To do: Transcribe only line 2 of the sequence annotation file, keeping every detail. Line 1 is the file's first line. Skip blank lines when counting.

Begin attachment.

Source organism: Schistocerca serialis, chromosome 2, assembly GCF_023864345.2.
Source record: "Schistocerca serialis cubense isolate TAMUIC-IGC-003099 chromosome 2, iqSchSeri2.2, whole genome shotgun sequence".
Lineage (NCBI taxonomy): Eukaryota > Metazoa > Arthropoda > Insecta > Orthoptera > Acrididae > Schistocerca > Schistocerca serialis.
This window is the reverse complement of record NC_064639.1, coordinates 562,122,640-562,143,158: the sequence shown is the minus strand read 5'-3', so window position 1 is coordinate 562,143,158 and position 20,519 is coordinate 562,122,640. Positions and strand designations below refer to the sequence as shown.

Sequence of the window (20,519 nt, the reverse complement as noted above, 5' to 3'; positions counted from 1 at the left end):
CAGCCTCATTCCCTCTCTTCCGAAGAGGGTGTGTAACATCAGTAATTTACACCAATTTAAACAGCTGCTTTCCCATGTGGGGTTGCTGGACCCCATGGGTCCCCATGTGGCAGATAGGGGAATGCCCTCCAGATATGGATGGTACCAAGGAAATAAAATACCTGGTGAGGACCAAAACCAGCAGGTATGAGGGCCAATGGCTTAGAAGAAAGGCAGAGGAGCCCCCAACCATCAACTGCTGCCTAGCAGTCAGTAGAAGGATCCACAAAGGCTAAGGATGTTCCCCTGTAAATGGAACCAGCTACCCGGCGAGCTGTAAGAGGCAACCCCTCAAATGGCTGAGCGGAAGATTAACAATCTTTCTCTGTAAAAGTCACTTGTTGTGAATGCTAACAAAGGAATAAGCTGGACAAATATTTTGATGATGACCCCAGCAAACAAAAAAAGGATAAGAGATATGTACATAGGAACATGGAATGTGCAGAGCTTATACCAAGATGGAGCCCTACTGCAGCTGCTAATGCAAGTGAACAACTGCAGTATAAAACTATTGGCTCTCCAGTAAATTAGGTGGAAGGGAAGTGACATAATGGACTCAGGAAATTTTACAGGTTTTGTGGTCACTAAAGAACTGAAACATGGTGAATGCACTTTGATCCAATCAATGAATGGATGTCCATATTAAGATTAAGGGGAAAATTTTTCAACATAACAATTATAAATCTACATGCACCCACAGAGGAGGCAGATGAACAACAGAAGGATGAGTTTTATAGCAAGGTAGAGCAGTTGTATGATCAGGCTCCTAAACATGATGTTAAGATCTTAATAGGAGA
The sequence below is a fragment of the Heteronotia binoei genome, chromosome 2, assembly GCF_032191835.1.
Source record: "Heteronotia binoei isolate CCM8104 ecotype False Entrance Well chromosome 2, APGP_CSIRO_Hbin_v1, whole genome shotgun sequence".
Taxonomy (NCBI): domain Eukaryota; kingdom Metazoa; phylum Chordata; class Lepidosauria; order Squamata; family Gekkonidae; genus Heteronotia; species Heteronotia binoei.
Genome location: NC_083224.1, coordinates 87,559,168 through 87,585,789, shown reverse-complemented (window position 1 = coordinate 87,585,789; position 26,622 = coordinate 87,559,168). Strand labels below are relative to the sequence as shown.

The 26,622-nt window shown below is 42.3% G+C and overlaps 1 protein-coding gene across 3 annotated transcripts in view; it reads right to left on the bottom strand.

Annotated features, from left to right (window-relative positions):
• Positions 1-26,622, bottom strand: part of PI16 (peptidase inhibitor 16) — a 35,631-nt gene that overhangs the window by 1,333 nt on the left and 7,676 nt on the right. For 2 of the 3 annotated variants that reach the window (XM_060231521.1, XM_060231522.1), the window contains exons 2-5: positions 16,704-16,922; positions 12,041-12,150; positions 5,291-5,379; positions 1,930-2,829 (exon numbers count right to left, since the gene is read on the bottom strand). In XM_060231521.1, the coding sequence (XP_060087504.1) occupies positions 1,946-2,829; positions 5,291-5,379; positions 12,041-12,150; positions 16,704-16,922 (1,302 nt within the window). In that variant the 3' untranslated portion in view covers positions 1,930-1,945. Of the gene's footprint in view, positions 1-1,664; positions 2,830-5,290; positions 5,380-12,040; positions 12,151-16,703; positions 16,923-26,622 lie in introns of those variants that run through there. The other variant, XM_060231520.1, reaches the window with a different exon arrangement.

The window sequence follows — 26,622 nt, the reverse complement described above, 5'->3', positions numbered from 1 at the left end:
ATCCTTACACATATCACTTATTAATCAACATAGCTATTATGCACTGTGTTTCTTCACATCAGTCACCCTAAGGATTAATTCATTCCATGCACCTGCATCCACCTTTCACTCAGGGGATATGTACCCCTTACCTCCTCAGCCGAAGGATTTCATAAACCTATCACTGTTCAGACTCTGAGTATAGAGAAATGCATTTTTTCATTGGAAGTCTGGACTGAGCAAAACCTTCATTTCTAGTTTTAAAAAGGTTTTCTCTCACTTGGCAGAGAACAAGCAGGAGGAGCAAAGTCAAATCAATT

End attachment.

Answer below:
Source record: "Schistocerca serialis cubense isolate TAMUIC-IGC-003099 chromosome 2, iqSchSeri2.2, whole genome shotgun sequence".